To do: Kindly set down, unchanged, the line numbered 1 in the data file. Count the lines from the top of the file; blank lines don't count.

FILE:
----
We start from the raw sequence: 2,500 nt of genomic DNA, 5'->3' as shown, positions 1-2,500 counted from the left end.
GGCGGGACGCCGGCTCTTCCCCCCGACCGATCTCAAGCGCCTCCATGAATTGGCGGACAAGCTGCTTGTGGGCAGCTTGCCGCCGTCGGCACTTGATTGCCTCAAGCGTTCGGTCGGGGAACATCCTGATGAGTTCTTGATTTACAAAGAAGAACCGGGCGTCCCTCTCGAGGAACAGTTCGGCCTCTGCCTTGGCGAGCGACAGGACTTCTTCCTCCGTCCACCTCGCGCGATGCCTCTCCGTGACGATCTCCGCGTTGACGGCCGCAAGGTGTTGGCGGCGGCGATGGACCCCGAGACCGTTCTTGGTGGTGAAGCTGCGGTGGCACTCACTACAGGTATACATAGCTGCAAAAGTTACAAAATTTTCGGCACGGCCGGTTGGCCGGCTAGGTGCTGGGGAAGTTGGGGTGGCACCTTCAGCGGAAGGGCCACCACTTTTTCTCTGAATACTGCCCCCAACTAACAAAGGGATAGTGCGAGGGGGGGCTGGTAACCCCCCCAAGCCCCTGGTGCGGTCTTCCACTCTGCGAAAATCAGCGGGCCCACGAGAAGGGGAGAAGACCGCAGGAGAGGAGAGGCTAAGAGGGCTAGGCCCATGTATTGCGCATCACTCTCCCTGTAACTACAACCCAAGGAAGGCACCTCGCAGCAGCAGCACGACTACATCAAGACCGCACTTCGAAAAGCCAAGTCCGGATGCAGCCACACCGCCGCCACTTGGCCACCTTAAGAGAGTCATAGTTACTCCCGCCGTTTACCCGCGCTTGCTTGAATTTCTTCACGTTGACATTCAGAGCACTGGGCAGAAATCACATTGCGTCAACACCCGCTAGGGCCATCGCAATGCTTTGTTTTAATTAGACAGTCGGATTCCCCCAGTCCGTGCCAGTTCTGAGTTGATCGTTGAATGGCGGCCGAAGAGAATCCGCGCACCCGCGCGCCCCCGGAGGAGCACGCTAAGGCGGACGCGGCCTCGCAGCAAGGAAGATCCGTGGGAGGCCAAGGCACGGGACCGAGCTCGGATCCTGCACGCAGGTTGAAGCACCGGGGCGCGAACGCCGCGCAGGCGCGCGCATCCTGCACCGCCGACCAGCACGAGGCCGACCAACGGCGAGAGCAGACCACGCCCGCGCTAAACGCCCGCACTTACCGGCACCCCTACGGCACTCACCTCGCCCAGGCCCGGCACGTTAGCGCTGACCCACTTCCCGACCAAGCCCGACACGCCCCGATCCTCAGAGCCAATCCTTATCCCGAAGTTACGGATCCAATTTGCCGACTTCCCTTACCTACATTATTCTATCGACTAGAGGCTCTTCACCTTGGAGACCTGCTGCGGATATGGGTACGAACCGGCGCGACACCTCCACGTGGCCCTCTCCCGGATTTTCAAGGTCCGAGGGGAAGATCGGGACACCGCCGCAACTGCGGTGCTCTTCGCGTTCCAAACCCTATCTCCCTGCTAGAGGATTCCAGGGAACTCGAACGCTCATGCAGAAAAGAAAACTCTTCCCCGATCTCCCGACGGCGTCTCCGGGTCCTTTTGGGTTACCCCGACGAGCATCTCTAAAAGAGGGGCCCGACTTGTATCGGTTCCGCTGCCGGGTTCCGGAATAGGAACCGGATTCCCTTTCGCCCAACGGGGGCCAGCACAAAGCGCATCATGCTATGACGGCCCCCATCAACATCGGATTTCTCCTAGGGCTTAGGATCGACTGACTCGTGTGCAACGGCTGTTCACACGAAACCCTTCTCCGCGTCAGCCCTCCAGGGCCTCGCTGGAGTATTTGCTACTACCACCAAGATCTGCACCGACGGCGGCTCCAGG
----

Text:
We start from the raw sequence: 2,500 nt of genomic DNA, 5'->3' as shown, positions 1-2,500 counted from the left end.